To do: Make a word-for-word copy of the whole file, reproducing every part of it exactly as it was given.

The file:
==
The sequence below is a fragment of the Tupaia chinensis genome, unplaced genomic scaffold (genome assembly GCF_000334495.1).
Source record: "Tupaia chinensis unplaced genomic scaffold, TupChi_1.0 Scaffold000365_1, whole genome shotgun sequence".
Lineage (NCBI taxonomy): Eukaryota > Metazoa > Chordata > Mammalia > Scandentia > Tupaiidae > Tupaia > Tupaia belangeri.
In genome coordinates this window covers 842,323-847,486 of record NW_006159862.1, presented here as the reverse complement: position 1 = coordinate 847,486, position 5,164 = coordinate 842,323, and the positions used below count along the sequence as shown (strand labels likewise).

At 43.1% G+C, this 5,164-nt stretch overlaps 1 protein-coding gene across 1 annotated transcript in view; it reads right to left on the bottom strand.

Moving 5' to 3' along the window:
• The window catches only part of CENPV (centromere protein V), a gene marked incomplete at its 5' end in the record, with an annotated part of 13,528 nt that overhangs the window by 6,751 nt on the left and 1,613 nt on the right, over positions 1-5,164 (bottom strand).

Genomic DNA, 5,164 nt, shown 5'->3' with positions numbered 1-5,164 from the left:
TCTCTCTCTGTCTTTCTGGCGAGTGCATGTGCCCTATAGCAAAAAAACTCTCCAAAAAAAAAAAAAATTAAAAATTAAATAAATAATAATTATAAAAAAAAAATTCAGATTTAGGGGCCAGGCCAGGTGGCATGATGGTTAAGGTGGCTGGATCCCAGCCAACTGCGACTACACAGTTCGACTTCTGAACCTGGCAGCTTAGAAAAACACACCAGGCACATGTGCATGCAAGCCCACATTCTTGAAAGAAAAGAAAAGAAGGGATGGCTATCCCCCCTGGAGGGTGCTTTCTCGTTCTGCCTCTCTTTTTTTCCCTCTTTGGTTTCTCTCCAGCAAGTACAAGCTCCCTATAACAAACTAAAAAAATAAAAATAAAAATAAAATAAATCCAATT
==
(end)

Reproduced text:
The sequence below is a fragment of the Tupaia chinensis genome, unplaced genomic scaffold (genome assembly GCF_000334495.1).
Source record: "Tupaia chinensis unplaced genomic scaffold, TupChi_1.0 Scaffold000365_1, whole genome shotgun sequence".
Lineage (NCBI taxonomy): Eukaryota > Metazoa > Chordata > Mammalia > Scandentia > Tupaiidae > Tupaia > Tupaia belangeri.
In genome coordinates this window covers 842,323-847,486 of record NW_006159862.1, presented here as the reverse complement: position 1 = coordinate 847,486, position 5,164 = coordinate 842,323, and the positions used below count along the sequence as shown (strand labels likewise).

At 43.1% G+C, this 5,164-nt stretch overlaps 1 protein-coding gene across 1 annotated transcript in view; it reads right to left on the bottom strand.

Moving 5' to 3' along the window:
• The window catches only part of CENPV (centromere protein V), a gene marked incomplete at its 5' end in the record, with an annotated part of 13,528 nt that overhangs the window by 6,751 nt on the left and 1,613 nt on the right, over positions 1-5,164 (bottom strand).

Genomic DNA, 5,164 nt, shown 5'->3' with positions numbered 1-5,164 from the left:
TCTCTCTCTGTCTTTCTGGCGAGTGCATGTGCCCTATAGCAAAAAAACTCTCCAAAAAAAAAAAAAATTAAAAATTAAATAAATAATAATTATAAAAAAAAAATTCAGATTTAGGGGCCAGGCCAGGTGGCATGATGGTTAAGGTGGCTGGATCCCAGCCAACTGCGACTACACAGTTCGACTTCTGAACCTGGCAGCTTAGAAAAACACACCAGGCACATGTGCATGCAAGCCCACATTCTTGAAAGAAAAGAAAAGAAGGGATGGCTATCCCCCCTGGAGGGTGCTTTCTCGTTCTGCCTCTCTTTTTTTCCCTCTTTGGTTTCTCTCCAGCAAGTACAAGCTCCCTATAACAAACTAAAAAAATAAAAATAAAAATAAAATAAATCCAATT